A dramatic change in sleep purpose occurs when children are around 2 1/2 years old – a time when the primary purpose of sleep shifts from building the brain to maintaining and repairing the brain, according to a study published Friday by researchers at UCLA.
“Don’t wake babies during Rapid Eye Movement (REM) sleep. While they sleep, important work is being done in their brain, ”said Gina Poe, lead study author and UCLA professor of integrative biology and physiology who has been researching sleep for more than three decades.
Newborns spend about 50% of their sleep time in REM sleep, with this number dropping to about 25% by the age of 10 and decreasing further with age. According to researchers, adults older than 50 years sleep in REM for about 1
The study, published in the journal Science Advances, found that the sharp transition in sleep function “is remarkable, as this shift likely signals a profound shift in sleep function and the behavior of sleep processes.”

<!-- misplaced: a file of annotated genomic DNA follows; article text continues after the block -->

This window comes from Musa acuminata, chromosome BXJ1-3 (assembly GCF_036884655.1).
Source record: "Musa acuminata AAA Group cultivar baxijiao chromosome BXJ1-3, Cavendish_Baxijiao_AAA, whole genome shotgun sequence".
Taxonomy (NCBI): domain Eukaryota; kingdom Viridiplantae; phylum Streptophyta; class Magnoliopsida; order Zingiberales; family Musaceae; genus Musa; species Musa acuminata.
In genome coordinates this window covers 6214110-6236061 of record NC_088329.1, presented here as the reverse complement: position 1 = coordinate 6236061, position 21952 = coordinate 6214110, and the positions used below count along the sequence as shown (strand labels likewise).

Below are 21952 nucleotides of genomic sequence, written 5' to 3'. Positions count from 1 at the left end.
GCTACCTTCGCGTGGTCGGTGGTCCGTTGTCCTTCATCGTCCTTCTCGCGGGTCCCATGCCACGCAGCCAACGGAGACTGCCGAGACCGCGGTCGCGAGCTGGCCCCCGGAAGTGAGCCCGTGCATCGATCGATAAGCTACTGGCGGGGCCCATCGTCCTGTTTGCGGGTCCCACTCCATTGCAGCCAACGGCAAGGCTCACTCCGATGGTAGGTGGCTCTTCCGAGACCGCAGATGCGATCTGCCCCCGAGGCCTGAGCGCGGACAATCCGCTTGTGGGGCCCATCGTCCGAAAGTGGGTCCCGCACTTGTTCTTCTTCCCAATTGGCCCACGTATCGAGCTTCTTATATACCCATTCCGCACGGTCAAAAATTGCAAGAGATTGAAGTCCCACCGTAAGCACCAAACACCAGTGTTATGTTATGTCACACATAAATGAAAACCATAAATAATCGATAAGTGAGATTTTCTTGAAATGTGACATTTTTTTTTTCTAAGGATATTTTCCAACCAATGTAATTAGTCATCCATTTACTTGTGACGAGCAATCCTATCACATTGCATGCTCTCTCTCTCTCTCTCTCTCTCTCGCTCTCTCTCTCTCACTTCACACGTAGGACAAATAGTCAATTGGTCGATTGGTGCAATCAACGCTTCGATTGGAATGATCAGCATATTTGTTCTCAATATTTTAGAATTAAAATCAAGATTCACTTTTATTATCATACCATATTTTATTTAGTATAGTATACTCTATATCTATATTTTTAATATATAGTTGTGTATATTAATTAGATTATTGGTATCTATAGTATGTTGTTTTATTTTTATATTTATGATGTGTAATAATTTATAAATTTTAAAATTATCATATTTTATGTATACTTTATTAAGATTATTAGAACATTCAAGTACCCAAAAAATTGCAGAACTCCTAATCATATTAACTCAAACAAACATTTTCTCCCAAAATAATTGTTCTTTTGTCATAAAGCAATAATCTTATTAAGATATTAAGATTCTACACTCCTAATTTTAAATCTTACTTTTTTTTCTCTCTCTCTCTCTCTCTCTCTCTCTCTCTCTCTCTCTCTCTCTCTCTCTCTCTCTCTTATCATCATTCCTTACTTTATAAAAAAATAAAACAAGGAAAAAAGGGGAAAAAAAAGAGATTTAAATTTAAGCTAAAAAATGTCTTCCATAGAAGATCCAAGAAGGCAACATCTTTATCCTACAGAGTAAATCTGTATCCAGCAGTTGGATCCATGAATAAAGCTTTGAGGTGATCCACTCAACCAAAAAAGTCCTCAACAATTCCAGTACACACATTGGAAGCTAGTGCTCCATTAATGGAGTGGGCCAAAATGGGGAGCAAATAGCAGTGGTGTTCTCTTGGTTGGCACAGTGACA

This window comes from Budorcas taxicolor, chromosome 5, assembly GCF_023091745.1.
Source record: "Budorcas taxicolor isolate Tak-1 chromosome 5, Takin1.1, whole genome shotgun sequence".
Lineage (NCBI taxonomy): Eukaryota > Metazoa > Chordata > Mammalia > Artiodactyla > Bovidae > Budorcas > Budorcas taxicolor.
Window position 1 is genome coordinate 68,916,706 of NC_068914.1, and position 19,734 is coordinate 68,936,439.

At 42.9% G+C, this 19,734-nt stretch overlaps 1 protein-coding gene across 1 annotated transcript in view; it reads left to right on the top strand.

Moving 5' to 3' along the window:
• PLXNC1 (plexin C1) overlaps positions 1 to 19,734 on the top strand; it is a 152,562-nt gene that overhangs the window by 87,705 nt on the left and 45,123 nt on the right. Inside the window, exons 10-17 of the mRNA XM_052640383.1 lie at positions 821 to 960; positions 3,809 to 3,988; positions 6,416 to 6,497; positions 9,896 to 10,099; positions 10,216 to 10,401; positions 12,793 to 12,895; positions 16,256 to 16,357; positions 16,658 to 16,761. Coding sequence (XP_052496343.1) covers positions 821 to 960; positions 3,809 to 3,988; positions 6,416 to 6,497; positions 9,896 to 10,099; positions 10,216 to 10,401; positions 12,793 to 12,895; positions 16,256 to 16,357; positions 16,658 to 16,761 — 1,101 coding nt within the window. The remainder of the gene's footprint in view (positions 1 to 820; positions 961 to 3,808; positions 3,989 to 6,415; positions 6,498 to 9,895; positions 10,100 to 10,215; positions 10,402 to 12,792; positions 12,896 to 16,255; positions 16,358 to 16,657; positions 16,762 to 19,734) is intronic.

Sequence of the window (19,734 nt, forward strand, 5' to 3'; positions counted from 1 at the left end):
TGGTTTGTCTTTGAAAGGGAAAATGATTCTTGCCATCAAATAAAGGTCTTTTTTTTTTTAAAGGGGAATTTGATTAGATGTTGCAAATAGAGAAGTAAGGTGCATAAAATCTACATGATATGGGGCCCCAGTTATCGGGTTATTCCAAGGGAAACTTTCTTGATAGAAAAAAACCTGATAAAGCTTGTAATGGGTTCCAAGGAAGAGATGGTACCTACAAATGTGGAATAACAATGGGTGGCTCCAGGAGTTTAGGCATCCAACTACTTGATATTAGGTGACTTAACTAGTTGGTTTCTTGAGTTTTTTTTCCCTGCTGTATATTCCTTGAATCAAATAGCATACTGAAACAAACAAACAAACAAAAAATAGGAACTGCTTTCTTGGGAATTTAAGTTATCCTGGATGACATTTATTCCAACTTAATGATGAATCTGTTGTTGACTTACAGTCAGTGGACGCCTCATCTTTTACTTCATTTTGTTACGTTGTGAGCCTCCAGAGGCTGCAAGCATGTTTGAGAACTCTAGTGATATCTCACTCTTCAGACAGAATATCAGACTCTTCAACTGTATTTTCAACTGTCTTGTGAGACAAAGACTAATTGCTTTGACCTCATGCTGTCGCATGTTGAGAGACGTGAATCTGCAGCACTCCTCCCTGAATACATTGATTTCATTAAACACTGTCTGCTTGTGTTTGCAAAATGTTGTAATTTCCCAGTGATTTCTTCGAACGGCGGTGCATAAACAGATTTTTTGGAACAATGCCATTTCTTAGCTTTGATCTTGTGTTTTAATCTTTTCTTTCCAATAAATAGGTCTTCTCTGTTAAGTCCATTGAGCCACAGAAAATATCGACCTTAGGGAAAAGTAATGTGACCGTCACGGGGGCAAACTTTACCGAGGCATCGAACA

Researchers, using data from more than 60 sleep studies in humans and other mammals, found that all species experienced dramatic decreases in REM sleep as they reached the human developmental equivalent of about 2 1/2 years.
The transition at around 2 1/2 years of age corresponds to changes in brain development, according to researchers, who say that sleep then helps repair a certain amount of neurological damage that was sustained during waking hours and keeps the brain in the To relieve essentially.
“Sleep is just as important as food,” said Poe. “And it’s wonderful how well sleep meets the needs of our nervous system. Everyone from jellyfish to birds to whales sleeps. Our brains don’t rest while we sleep. “
Poe noted that chronic lack of sleep is likely to contribute to long-term health problems like dementia and other cognitive disorders, and urged people to go to bed when they feel tired.
Almost all brain repair occurs during sleep, according to the study’s lead author, Van Savage, UCLA professor of ecology and evolutionary biology and computational medicine.
“I was shocked at how big the change is in a short space of time and that this change happens when we’re that young,” said Savage. “It’s a transition that is analogous to when water freezes into ice.”
The study was co-authored by Junyu Cao, who conducted research in Savage’s laboratory and is now an assistant professor at the University of Texas at Austin. Alexander Herman, Assistant Professor of Psychiatry at the University of Minnesota, Twin Cities; and Geoffrey West, a physicist who is the Shannan Distinguished Professor at the Santa Fe Institute.
The National Science Foundation and the Eugene and Clare Thaw Charitable Trust helped fund the study.